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How to Make the Perfect Gin and Tonic

Gabriel loves a gin and tonic and makes no excuses when it comes to the perfect G&T.

This guide will provide you with the secrets to making the perfect gin and tonic every time.

This guide will provide you with the secrets to making the perfect gin and tonic every time.

I have a claim to fame: I am an expert gin-smith, pouring a gin and tonic that rivals all others. How do I know this? I have been pouring this particular bevy since a very tender age—not for me, for my parents (No, they are not alcoholics; they simply drink like Irish people. Why? Because they are Irish people!)

The simple fact is that once I pour a gin and tonic, the receiver of my alcoholic delight is lost for words . . . well, other than asking for another one, that is. I am always elected the chief gin-and-tonic-maker and am persistently told that no one makes a G&T quite like me! And, of course, I totally agree. I am the proud owner of a gin-and-tonic-only fridge, which, of course, only ever has those precious ingredients cooling in it. I even have special glasses, an ice bucket, tongs, and a measure. In fact, I even have a T-shirt; no, I really do. It bears the words "I make the best G&T."

I know, I know, you're wondering: how do you make this delightful tipple? Boys and girls, let me share.

A little TLC, of course.

  • T for tonic
  • L for lime
  • C for cubes of ice

I am pretty sure you're getting the idea that this is my signature drink for a good reason. But, hey, don't take my word for it. Try out my recipe and my method, and let the result speak for itself.

The Perfect Gin and Tonic Recipe

Firstly, please make sure your measure is void of all other liquids. I recently had the misfortune of finding my G&T tainted by olive oil. Said guest now knows where the teaspoons are and is eternally banned from ever, ever making me a G&T again. It's absolute madness to use an alcoholic measure for anything else other than measuring alcohol. If you do this: stop it now.

Read More From Delishably

Ingredients

  • Gordon's gin (my fav) or a good-quality gin, straight from the fridge
  • Cold tonic water (It has to be Schweppes and it has to be fresh; cans are best)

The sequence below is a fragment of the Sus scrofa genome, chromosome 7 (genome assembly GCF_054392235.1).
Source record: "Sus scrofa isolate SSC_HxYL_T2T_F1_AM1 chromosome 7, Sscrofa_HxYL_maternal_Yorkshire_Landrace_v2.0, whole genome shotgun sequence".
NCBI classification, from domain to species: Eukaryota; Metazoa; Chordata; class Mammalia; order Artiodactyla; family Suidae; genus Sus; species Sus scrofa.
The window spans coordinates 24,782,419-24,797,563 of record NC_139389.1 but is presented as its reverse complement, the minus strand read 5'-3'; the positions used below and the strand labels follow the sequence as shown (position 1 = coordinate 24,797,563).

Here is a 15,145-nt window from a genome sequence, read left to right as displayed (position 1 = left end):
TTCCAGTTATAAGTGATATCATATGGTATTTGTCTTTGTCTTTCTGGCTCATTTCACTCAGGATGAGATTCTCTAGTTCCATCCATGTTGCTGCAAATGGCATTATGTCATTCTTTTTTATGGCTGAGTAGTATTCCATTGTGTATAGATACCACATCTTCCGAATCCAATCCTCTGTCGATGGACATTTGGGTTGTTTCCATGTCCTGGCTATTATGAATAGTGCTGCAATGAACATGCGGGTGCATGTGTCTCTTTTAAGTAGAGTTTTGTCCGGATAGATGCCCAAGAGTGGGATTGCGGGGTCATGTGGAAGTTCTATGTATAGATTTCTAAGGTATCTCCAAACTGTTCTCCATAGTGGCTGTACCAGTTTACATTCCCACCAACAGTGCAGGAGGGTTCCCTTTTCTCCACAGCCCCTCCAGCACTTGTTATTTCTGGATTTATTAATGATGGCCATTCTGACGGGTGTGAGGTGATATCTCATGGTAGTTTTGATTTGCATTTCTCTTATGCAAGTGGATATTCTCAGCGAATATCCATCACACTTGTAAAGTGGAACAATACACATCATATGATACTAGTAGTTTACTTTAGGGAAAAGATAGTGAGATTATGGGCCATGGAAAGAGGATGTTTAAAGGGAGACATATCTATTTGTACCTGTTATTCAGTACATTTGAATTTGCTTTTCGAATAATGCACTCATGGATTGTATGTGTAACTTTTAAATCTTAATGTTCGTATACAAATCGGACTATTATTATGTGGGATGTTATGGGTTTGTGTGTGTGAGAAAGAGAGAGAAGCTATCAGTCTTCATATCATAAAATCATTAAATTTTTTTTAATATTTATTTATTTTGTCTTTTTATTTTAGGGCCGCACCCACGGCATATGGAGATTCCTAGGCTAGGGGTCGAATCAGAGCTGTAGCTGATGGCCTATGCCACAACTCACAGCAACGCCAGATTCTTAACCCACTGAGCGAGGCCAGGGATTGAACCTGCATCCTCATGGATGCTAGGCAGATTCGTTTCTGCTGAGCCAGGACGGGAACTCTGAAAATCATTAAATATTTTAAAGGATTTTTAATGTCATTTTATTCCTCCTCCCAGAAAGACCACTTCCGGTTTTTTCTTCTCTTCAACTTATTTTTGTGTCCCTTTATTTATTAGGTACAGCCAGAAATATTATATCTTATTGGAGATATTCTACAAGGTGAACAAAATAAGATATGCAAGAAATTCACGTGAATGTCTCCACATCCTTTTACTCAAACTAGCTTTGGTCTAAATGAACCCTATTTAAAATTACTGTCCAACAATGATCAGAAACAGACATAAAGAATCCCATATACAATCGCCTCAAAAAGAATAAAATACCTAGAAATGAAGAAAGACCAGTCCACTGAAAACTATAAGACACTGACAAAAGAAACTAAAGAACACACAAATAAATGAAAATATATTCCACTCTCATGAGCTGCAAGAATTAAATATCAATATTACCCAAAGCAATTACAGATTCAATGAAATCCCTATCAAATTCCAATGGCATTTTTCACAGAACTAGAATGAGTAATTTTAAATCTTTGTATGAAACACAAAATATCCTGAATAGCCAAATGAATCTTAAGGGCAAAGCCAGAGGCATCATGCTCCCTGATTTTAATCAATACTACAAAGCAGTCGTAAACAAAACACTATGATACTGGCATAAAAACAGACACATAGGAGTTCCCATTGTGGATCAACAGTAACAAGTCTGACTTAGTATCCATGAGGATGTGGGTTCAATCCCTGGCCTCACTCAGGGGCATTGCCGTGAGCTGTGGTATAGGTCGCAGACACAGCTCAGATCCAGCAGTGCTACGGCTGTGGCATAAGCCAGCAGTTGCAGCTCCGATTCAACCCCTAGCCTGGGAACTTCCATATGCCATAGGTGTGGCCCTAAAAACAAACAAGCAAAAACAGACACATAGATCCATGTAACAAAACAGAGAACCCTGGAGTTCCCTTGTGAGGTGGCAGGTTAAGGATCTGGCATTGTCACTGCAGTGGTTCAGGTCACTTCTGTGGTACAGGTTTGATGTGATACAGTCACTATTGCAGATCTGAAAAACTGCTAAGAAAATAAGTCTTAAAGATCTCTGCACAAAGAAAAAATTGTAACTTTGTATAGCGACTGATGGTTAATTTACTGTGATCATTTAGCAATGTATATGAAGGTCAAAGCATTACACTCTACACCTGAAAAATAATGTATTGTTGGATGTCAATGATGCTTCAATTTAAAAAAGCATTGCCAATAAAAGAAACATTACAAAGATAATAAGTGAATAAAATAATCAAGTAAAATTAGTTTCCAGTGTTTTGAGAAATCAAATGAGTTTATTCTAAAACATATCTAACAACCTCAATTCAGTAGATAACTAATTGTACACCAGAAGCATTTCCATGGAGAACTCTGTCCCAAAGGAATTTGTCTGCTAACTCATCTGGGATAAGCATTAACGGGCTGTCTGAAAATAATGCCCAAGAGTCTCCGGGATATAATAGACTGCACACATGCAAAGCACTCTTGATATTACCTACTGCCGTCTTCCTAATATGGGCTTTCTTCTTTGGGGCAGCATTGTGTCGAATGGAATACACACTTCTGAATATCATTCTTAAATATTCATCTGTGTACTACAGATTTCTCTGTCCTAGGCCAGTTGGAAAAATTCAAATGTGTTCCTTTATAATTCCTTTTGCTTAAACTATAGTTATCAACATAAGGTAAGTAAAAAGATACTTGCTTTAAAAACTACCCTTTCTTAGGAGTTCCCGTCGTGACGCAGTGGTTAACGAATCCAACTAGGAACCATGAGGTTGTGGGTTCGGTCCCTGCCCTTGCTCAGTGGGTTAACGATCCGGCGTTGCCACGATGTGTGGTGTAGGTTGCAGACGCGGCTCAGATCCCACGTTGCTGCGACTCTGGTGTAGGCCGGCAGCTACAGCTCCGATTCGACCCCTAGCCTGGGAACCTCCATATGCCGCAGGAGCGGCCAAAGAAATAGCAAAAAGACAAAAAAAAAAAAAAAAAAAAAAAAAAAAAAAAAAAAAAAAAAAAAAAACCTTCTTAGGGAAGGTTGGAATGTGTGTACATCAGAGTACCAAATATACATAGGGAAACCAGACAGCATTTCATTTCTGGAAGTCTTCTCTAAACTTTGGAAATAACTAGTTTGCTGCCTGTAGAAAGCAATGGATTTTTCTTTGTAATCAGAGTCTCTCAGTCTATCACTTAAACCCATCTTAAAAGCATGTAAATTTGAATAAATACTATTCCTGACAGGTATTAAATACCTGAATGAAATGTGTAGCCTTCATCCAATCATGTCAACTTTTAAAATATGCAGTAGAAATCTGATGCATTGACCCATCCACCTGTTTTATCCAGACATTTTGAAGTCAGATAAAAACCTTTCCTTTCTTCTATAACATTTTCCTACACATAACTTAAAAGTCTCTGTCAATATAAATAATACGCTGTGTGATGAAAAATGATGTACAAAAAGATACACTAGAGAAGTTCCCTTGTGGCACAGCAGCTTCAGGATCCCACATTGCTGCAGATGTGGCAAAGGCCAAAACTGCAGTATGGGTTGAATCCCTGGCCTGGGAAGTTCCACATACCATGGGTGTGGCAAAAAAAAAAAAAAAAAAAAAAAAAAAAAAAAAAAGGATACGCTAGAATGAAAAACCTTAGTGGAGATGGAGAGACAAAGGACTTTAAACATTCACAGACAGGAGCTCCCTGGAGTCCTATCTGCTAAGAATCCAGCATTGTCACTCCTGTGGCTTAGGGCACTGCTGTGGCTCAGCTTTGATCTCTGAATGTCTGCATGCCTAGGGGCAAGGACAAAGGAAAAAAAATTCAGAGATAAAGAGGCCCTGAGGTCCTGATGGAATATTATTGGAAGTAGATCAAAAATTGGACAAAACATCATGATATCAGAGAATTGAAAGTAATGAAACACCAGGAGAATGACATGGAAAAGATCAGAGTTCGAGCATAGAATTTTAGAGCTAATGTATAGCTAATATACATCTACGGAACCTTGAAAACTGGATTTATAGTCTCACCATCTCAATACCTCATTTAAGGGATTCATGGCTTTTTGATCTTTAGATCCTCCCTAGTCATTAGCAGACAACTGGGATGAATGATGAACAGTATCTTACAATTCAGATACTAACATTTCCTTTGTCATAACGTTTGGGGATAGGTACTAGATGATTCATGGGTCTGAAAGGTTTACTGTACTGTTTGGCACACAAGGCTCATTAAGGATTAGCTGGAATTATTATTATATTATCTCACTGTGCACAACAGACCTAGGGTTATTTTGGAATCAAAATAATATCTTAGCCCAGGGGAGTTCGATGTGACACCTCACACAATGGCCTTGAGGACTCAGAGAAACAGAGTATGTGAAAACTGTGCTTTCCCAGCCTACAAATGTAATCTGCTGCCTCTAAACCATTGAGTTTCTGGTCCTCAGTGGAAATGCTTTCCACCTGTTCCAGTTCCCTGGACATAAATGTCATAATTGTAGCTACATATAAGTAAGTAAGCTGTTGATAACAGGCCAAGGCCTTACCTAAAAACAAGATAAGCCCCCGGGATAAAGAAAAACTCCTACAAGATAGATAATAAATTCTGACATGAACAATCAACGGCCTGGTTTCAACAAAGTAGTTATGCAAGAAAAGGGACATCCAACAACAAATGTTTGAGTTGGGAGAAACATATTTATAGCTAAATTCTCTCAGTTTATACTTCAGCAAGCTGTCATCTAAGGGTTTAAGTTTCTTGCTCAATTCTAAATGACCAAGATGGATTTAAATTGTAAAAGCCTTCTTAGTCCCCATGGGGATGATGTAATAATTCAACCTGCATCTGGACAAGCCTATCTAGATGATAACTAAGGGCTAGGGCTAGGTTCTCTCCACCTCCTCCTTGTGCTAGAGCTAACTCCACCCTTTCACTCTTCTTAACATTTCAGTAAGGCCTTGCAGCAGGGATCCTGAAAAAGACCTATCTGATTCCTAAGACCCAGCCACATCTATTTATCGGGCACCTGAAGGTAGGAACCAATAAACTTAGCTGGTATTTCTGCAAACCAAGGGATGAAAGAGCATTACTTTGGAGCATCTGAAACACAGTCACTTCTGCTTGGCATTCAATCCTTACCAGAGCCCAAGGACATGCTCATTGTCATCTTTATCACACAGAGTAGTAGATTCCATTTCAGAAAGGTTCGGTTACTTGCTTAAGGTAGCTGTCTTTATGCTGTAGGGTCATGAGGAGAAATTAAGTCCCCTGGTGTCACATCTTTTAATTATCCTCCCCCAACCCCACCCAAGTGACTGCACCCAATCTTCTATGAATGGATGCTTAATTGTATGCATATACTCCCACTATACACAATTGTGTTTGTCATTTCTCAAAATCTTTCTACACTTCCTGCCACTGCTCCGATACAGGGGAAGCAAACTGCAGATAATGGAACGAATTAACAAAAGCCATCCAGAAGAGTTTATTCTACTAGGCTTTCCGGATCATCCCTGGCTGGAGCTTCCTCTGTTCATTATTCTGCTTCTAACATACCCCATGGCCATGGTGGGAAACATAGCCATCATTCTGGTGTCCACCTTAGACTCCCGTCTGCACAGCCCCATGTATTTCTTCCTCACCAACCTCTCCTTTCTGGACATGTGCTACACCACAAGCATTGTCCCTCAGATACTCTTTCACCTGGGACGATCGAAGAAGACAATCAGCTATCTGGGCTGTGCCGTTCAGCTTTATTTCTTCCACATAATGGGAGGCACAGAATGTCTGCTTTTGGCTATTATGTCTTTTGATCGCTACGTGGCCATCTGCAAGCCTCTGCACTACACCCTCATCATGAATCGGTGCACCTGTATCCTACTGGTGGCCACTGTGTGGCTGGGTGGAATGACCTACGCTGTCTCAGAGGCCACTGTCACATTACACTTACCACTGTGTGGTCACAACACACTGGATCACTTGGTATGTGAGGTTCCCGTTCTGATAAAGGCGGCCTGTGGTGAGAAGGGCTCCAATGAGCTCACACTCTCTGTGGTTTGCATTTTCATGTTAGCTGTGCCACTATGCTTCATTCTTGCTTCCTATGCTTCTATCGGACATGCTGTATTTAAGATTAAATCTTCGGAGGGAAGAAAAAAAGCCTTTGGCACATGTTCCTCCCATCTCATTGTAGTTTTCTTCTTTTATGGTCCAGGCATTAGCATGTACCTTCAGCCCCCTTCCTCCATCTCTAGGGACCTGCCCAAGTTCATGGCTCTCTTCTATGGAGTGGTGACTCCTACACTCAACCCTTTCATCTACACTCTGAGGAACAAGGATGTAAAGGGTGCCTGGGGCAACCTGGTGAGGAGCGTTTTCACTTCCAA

• Ice cubes (frozen to within an inch of their life, not just made an hour ago)
  • Fresh, juicy lime slices or wedges
  • A clean slim jim or highball (tall slim glass; there's a picture below)
  • A 50 ml measure

Instructions

  1. Rub your lime wedge lightly around the rim of your slim jim or highball (always make sure your glasses are exceptionally clean).
  2. Squeeze a little juice from the lime wedge into your glass before dropping the wedge in.
  3. Add four large ice cubes.
  4. Pour in 50 ml of cold Gordon's gin and top with cold Schweppes tonic.
  5. Take a moment to savor the image of your perfect G&T.

Bartender's Tips

  • Dry Limes?: If your limes are a little on the dry side, put them in the microwave for a few seconds. This will soften the skin and release more juice.
  • Cool Your Glasses if It's Hot Out: In the summer months, put your slim jim glasses in the fridge for at least 20 minutes before you need them. A cold glass will prevent your ice cubes from melting too quickly and prevent your gin from becoming watery.
This is a highball glass—perfect for gin and tonics.

This is a highball glass—perfect for gin and tonics.

Don't Be Afraid to Experiment With Other Gins

Once you have mastered the perfect Gordon's gin and tonic, you might like to graduate and stretch your imagination.

  • Bombay Sapphire: Try Bombay Sapphire instead of Gordon's. It is more expensive, however. I pay about 18€ here. However, for those of you that like a smoother alcohol, Bombay Sapphire is indeed a smooth liquid and is a good gin for your tonic. This bevy also needs to be served cold. Follow the guidelines for the G&T, replacing Gordon's with the Bombay.
  • Hendrick's: Another solid gin is Hendrick's, and it has a mild cucumber flavor. This bevy is very good served with crushed ice and sliced cucumber. In fact, this gin is so smooth, you can enjoy Hendrick's without the tonic. Do remember that if you choose to leave the tonic in the fridge, your staying power will be a little on the short side, so take it easy. The downside for me with this smooth cucumber is the cost. A bottle of Gordon's gin sets me back about 9€, while Hendrick's is about 30€. That is pretty expensive for me. Perhaps for a special occasion, the cost is worth it.

A Note About Hendrick's: There is one other thing I must mention about Hendrick's—not everyone likes the flavor. (It even says so on the bottle: not that people don't like it, but that it's a particular flavor.) It seems an acquired taste is necessary. I have found that I have the necessary acquirement, the taste that is.

At least you know what to buy me for my birthday! Yep! A bottle of Hendrick's or, to be honest, three bottles of Gordon's would be just perfect.

Gordon's is my favorite gin.

Gordon's is my favorite gin.

© 2010 Gabriel Wilson

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